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Does your company force a password every couple of months? Well, you may be surprised to hear that the latest recommendations on password security from the National Cyber Security Centre (a part of GCHQ) is to avoid this practice. In fact, this isn't even new. They published this password advice in 2015!

Forcing users to change a password too often will usually lead to one of two things. Either they will choose something that is hard to remember, using a combination of capital and lower case letters, numbers and punctuation, but usually quite short as it takes longer to remember and type in.

Or they might use a password that is easy to remember and just change a number at the end of their password string. Maybe they will do something a little more complicated, but it is extremely common for subsequent passwords to be very similar.

In the first case, this is very inconvenient for users and they may end up having to reset passwords regularly, which can often lead to them doing the second scenario. Why is this an issue? Well, if a hacker gets hold of a password it isn’t going to take them long to figure out minor changes, or even complicated changes if the base word is the same. These passwords are also usually relatively short as users are still forced to add numbers, punctuation and include both upper and lower case characters, so they keep them short and easy to remember.

Short passwords can be brute forced in a relatively short amount of time even by your average home computer. For example, the random 8 character password of “+Df?x7;@” would take about 12 days to brute force normally. However, if the hacker has access to a botnet, this could be reduced to 4 hours or less. It is hard for a human to remember, but really easy for a computer to figure it out.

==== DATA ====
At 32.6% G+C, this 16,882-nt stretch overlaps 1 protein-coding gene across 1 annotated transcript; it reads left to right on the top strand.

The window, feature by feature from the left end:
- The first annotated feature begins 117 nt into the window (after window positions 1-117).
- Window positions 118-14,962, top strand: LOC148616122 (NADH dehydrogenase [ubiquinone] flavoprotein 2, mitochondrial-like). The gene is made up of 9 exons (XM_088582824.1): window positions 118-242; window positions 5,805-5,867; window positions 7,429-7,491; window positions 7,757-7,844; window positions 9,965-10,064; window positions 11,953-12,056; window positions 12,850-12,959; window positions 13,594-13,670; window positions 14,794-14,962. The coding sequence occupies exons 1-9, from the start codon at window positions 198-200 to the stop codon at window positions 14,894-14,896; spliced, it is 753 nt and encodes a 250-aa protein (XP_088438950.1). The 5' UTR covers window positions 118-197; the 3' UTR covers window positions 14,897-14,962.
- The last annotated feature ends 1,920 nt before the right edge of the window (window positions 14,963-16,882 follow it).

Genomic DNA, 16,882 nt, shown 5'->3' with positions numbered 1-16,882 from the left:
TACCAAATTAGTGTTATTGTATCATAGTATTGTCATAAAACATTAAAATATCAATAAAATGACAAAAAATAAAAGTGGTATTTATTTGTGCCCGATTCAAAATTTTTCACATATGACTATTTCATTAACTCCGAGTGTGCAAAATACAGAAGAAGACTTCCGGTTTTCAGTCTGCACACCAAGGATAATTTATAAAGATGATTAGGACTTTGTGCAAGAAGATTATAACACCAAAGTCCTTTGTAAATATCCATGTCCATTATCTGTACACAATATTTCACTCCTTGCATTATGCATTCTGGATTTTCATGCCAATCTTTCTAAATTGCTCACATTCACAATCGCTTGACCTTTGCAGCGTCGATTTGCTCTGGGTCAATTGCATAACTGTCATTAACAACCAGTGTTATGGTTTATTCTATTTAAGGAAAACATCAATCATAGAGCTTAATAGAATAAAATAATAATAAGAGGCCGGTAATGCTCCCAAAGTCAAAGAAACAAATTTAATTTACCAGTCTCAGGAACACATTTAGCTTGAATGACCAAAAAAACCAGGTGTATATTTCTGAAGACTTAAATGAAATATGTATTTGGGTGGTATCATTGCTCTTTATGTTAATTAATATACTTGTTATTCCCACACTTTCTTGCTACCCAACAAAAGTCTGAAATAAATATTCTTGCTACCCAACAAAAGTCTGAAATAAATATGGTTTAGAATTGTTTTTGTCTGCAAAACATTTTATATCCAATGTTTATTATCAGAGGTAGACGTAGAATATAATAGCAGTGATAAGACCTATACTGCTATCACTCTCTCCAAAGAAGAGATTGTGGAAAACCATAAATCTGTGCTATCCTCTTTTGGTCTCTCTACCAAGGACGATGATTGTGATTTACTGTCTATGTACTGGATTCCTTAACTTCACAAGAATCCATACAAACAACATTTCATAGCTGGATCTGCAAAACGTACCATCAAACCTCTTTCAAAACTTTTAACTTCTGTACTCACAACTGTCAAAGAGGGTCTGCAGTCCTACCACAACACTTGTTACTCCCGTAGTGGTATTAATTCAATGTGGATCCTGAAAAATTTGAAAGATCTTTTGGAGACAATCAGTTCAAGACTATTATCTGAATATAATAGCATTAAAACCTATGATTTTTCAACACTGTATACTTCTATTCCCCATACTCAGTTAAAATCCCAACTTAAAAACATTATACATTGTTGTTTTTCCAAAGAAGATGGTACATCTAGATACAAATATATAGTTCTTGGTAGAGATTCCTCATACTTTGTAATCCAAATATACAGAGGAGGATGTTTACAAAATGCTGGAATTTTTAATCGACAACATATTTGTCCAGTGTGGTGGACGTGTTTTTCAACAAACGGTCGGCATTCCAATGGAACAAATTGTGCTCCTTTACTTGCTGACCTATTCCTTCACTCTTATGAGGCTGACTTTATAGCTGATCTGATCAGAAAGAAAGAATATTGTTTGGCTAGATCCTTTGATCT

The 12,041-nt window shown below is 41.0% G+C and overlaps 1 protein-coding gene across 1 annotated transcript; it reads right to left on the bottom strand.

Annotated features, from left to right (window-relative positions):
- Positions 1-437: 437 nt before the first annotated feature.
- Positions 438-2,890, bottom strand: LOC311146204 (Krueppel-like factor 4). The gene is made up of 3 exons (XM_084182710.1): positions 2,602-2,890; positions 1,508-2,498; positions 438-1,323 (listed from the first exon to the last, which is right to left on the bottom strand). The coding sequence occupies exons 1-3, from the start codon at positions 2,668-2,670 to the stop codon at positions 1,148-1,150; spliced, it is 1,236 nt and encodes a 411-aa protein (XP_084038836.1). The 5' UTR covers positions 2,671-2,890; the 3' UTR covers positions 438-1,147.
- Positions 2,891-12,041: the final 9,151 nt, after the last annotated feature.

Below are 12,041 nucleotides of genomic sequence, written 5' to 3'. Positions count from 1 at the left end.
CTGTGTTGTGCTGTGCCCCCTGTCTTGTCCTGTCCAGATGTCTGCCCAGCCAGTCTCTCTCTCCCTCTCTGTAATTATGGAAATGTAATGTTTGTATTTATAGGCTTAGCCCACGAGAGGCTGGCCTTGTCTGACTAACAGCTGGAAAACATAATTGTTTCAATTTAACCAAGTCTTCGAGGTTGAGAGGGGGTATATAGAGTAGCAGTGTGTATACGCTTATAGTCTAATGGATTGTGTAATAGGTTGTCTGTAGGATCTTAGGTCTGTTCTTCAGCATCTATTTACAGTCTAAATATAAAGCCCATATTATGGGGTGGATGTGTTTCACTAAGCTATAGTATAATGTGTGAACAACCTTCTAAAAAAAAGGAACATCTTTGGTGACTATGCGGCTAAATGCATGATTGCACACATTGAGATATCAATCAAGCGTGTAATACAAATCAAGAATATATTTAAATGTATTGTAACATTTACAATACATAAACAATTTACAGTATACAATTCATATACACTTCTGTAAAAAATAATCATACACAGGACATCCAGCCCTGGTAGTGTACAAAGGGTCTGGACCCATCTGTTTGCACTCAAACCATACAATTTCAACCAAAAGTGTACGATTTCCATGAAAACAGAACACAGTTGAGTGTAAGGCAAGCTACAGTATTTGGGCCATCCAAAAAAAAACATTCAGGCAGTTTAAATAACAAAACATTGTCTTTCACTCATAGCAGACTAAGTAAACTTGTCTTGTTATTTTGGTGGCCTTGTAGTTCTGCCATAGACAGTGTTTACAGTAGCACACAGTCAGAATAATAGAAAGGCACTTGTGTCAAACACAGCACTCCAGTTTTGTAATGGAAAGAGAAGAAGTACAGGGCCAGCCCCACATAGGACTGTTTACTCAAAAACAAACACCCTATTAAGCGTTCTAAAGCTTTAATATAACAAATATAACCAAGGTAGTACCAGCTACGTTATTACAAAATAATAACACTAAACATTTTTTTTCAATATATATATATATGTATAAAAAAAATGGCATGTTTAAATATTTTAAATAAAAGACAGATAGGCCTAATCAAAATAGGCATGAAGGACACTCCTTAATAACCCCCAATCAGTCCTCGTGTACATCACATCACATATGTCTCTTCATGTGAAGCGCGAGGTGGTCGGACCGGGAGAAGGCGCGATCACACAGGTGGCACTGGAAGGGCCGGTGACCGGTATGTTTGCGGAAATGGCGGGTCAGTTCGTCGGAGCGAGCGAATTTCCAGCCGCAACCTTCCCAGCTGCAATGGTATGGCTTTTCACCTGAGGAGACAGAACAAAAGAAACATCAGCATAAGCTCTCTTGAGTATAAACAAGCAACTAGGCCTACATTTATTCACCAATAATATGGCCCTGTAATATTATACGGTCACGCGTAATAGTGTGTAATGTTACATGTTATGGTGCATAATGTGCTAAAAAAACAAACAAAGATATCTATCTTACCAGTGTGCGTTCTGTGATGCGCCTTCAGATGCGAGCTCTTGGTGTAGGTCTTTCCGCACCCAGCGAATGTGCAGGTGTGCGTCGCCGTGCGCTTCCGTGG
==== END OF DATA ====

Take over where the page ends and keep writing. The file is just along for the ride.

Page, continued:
The current recommendation is to use a password made up of 3 or 4 random words that have nothing to do with you. For example, something like, “AngryCarrotWhispersAlone” would take more than 160,000 years to brute force as it is 24 characters long but is easy to remember. It helps to have something random that conjures strong imagery in your head to aid with remembering. You don’t want to have to write it down anywhere to remember it!

Quick tips:

  • Use a different password for every site. If one site gets compromised, you don’t want hackers to be able to use your password to log into other sites.
  • If you speak more than one language, you could include an uncommon word from a different language. If not, you could use a colloquialism or the name of a really obscure celebrity. This is all just to add another layer of protection against hackers who could use lists of common words to try and speed up the hacking.
  • It can be hard to think of something completely random. Try using a random word generator like to get some ideas. After generating words a few times, I came up with, “FrozenArcaneParachuteShipment” and “ShotgunHoneybeeMohawk”
  • Check how strong your password is using Kaspersky’s strength checker. It even tells you how long it would take to brute force your password.